Kurt Sutter: As the stories developed, we got a sense that we—at least with ‘Tara’—weren’t going to kill ‘Tara.’ I’m all about surprising, and I have no problem killing off main characters. But I also have to, in some ways, protect the show. And I think it would be very difficult for us to continue with ‘Jax’ and tell that story without ‘Tara.’ And so I knew that that wasn’t going to happen. But for me, I just think death—whacking somebody—sometimes is just too easy, and you’ve got potential story—to me it’s a much more complex and interesting story to take away the thing that defined ‘Tara’—her being a healer. What happens when you take that away? Then where is ‘Tara’? What does she become? Same thing with ‘Clay’—it would’ve been way too easy for ‘Jax’ to have that revealed about his father that we’ve been playing with for four seasons now and then to have ‘Jax’ kill ‘Clay’ two scenes later. To me, it’s a much more interesting turf for story to have that awareness and play that out for a couple of seasons. I keep using this example, but it’s really what I’m stealing from is The Shield when we had ‘Vic’ become aware that ‘Shane’ was the one who killed ‘Lem.’ We had that awareness happen, and then we got to play that out for a season and a half where these guys loathed each other and wanted each other dead and felt this enormous sense of betrayal and yet had to suit up and go to work with each other every day living with this secret. And we get to play that out now with ‘Jax’ and ‘Clay.’ I just think that’s great turf for potent storytelling and what does that look like, and how do these guys interact? It would’ve just been too easy, and quite frankly, I want to see what that looks like for a season or two to have these guys aware of this now, rather than just have the reveal and have him avenge it. It’s really about just wanting to create more territory for story.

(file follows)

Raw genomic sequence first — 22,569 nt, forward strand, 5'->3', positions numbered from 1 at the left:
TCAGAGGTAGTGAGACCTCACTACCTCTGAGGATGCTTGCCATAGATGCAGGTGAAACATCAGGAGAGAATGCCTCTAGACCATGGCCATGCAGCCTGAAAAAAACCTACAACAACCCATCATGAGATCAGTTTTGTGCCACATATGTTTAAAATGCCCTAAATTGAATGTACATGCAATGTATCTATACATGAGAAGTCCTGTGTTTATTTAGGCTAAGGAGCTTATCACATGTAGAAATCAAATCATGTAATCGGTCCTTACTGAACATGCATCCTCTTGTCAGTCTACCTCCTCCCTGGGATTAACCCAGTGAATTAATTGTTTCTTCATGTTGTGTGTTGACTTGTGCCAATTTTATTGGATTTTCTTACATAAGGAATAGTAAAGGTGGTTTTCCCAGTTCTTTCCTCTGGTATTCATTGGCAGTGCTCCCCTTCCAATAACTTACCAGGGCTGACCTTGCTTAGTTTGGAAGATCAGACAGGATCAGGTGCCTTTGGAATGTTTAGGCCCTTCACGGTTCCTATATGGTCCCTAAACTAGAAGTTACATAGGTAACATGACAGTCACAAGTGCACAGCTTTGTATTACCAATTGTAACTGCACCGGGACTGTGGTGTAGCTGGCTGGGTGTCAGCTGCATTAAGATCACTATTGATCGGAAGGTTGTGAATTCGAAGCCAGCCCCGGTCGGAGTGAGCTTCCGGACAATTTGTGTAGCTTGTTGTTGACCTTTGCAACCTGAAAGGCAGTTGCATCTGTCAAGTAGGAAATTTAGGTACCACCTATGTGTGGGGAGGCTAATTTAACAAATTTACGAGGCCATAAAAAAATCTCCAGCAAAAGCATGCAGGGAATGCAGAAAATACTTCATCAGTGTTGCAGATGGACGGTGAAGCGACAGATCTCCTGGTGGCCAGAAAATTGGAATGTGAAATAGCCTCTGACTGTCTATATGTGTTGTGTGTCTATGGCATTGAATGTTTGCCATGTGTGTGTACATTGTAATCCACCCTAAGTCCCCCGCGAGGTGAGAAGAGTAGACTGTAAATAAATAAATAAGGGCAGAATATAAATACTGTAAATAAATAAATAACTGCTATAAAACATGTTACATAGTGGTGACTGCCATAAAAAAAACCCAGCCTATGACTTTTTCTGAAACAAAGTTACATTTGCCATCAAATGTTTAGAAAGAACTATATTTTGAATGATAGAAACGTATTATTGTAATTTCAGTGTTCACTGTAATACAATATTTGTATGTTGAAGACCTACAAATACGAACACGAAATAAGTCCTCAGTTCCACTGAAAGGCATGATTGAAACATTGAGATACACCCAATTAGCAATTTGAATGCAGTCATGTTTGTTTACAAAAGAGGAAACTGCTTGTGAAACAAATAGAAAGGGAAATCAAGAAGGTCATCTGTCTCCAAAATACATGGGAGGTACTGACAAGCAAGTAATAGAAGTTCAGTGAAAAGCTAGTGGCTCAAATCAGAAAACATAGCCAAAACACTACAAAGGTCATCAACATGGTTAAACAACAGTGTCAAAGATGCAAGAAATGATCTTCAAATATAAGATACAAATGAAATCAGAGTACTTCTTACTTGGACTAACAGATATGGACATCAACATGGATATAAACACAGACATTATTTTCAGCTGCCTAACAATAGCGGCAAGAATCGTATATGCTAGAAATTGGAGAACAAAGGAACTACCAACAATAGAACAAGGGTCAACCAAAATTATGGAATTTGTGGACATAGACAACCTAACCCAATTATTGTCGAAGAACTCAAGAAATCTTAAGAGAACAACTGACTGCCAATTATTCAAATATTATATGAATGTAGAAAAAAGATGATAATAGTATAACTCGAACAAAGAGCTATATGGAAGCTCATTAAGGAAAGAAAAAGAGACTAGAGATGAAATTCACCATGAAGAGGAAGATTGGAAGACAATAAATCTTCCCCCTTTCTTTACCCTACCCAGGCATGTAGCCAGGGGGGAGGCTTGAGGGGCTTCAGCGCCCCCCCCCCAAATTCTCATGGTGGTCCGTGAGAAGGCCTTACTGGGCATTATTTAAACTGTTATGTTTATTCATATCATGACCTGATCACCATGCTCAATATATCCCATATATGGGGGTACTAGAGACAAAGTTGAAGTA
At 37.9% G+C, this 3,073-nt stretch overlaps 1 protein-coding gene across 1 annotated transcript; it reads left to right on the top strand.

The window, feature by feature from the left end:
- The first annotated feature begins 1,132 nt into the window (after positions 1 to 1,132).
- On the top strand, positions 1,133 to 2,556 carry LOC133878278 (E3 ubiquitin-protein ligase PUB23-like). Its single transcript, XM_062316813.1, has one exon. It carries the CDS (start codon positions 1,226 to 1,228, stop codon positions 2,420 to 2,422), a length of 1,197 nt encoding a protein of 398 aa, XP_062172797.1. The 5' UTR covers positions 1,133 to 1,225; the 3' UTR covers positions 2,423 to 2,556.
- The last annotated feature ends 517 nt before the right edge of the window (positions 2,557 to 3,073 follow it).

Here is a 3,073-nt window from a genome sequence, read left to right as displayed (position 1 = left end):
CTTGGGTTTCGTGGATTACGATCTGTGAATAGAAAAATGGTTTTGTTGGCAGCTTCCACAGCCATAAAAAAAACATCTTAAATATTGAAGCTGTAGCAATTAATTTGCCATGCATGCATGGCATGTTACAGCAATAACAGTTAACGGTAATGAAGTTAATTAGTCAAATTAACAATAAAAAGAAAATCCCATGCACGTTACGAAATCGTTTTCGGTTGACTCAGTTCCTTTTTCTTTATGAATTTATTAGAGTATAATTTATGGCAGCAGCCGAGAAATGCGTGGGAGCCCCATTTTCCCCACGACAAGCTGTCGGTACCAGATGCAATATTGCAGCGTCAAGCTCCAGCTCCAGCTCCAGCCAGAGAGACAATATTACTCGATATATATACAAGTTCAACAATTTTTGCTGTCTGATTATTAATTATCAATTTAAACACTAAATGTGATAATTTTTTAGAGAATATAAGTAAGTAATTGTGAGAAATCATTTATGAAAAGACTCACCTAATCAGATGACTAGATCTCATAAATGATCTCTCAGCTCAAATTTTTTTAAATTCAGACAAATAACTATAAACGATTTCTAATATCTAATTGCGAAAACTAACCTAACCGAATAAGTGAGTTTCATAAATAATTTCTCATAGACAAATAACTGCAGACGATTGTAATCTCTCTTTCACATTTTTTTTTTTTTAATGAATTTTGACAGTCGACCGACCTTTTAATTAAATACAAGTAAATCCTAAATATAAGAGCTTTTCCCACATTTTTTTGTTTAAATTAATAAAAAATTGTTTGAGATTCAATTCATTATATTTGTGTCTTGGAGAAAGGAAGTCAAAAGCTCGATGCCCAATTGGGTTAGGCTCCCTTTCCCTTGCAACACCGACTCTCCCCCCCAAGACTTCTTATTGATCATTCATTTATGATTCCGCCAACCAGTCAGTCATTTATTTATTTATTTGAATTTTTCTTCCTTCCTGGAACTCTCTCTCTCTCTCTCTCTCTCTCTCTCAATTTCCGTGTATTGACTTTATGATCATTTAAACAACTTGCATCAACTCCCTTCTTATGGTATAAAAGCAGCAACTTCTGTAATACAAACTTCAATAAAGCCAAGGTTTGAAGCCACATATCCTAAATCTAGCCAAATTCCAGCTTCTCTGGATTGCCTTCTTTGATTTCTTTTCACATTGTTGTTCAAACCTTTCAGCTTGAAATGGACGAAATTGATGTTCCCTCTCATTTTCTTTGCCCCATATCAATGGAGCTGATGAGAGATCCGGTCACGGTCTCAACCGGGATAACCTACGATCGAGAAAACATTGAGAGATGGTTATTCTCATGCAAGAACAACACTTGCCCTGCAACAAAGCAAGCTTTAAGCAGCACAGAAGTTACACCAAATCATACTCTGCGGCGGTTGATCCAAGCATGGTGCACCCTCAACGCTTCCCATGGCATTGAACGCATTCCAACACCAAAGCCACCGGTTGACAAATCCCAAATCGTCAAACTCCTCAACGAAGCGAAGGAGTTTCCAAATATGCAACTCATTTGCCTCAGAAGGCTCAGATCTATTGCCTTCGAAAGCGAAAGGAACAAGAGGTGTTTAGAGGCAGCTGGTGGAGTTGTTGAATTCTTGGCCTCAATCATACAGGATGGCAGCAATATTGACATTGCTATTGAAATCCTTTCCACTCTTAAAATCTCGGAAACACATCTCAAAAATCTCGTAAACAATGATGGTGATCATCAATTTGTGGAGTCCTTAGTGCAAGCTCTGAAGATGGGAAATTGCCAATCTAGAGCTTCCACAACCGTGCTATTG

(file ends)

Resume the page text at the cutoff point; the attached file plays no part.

Q: ‘Tara,’ while the guys were in prison, came to resemble ‘Gemma’ so much physically. Now having seen the season, that had to have been on purpose, and you maybe were planning out that she was going to kind of morph into ‘Gemma’?